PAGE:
How can I get my child to ‘Go with the flow’?”
When your child’s routine is interrupted and/or when transitions are imposed, he may become frustrated, resist, and/or demonstrate other challenging behavior (e.g., tantrums). Here are some suggestions to help your child make transitions and accept changes of routine:
- Your child’s reaction may be due to uncertainty or fear in response to a proposed new activity (e.g., going to a new house, a new school, a party where there are no familiar kids). Assure him that you will be there also, and talk about what to expect so the situation is not so “new” for him (e.g., discuss who will be there, what you will do, how long you will stay).
- Your child’s resistance may simply occur because he does not want to change the enjoyable or familiar routine, so make sure that he knows that this new situation is not something there is a choice about. If he knows that his negative behavior is not going to change the fact that the new activity is inevitable, hopefully, he will eventually begin to accept the transition.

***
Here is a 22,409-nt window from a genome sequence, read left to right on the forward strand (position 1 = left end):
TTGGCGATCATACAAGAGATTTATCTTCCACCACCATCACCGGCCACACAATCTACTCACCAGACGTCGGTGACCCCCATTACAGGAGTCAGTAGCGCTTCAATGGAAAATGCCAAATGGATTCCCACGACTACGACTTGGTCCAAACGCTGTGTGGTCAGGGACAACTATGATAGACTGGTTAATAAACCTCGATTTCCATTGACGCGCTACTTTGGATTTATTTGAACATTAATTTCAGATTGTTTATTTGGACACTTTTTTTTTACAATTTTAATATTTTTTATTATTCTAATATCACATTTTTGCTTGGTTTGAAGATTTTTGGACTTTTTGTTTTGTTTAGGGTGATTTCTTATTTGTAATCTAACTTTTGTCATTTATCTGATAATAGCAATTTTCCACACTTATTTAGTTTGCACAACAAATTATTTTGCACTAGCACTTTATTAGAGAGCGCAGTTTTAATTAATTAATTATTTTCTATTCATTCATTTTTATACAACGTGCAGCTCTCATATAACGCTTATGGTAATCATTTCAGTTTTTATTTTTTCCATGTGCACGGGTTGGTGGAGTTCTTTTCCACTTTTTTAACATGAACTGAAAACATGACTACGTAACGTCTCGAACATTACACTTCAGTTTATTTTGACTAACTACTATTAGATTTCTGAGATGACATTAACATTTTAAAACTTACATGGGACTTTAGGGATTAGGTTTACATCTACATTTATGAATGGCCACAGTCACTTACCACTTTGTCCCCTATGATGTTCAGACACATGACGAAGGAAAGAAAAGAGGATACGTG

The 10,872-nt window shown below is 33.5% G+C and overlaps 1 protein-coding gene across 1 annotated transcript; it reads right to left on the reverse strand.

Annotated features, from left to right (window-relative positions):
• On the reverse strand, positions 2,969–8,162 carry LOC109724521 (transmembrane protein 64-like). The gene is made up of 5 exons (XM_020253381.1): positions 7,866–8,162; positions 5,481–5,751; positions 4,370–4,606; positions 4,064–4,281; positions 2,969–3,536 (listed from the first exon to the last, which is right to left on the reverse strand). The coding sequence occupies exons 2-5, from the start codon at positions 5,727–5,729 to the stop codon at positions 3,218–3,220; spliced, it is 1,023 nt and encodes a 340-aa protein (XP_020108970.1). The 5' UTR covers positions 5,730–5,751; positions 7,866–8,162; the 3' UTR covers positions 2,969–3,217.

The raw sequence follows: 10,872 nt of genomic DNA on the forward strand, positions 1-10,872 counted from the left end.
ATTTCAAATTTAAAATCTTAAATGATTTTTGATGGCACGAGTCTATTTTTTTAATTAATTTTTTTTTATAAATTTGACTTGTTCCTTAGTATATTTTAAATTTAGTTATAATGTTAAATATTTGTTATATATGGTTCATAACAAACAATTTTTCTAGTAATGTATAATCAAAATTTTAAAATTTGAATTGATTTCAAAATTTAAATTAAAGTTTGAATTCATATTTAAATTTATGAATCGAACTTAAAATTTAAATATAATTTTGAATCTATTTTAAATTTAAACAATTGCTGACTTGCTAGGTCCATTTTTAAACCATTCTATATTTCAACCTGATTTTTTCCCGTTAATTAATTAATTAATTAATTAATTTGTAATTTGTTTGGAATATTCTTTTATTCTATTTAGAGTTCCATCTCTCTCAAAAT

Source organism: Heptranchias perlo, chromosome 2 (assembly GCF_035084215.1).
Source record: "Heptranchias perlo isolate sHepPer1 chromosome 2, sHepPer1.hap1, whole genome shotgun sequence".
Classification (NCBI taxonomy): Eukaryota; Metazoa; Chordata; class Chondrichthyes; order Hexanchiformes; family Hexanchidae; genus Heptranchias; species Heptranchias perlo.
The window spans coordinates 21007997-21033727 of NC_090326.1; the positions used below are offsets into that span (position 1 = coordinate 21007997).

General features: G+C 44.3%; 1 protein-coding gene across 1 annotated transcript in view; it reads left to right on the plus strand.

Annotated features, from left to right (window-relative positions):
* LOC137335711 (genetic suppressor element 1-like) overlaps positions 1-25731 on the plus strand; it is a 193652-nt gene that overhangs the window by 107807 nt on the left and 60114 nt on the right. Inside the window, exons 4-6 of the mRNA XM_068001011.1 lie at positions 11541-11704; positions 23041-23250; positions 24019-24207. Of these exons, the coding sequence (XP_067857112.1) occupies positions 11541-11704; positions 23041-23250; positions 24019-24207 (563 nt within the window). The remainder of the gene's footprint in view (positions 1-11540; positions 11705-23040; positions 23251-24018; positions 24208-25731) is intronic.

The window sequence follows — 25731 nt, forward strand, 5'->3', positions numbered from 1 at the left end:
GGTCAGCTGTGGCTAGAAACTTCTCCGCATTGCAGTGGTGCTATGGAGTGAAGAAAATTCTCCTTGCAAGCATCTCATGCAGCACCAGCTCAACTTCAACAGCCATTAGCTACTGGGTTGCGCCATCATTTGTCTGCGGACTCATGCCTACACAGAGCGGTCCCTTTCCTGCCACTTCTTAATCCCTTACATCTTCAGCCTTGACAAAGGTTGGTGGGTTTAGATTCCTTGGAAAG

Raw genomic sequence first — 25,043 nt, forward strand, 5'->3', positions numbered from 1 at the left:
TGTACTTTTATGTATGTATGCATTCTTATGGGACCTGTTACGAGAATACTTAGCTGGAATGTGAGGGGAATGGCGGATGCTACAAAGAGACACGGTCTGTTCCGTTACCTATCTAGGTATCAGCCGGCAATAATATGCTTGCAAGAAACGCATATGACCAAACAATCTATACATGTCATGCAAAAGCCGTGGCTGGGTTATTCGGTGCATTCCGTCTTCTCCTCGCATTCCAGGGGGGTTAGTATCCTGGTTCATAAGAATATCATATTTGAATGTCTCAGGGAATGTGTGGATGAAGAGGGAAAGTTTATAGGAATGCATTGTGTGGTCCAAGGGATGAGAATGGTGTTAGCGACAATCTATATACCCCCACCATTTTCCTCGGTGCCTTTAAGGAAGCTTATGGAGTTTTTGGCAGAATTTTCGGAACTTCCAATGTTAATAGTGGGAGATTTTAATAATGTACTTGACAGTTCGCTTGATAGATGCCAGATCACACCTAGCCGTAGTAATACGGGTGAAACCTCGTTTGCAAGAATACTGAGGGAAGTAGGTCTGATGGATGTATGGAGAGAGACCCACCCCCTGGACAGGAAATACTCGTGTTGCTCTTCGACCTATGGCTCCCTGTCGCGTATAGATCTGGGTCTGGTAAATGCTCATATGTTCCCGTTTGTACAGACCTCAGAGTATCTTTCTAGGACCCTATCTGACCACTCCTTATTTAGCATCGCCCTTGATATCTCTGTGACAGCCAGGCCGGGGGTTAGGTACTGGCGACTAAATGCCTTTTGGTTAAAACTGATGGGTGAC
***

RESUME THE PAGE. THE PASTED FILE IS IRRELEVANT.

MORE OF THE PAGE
- Give reminders that pleasantly “warn” your child about the upcoming transitions (e.g., “We will need to leave the park in 5 minutes/2 minnutes/1 minute”).
- Let your child help in some of the planning about the change or transition. If your child feels some control, there may be improved adjustment and acceptance (e.g., Let him choose clothes for a party, a gift for a child’s birthday party, games/coloring books for the ride to the new situation).
- Remember that when you “give in” to your child’s resistance by deciding not to follow through with the transition that you initially proposed, you undermine your own credibility/authority, and your child now has a great reason to resist your instructions next time. Of course, in the moment it is difficult to work through your child’s negative behavior and resistance of transitions, but in the long run, it is more difficult to “give in”.
- Whatever Supreme Being you happen to believe in, one thing is clear among all animals (including human animals). Parents are bigger and stronger than their offspring because sometimes we need to physically impose our will to get to a goal that the offspring may not fully appreciate or understand. For example, when it is time to go to the appointment with the pediatrician, it is time to shut off the television and go.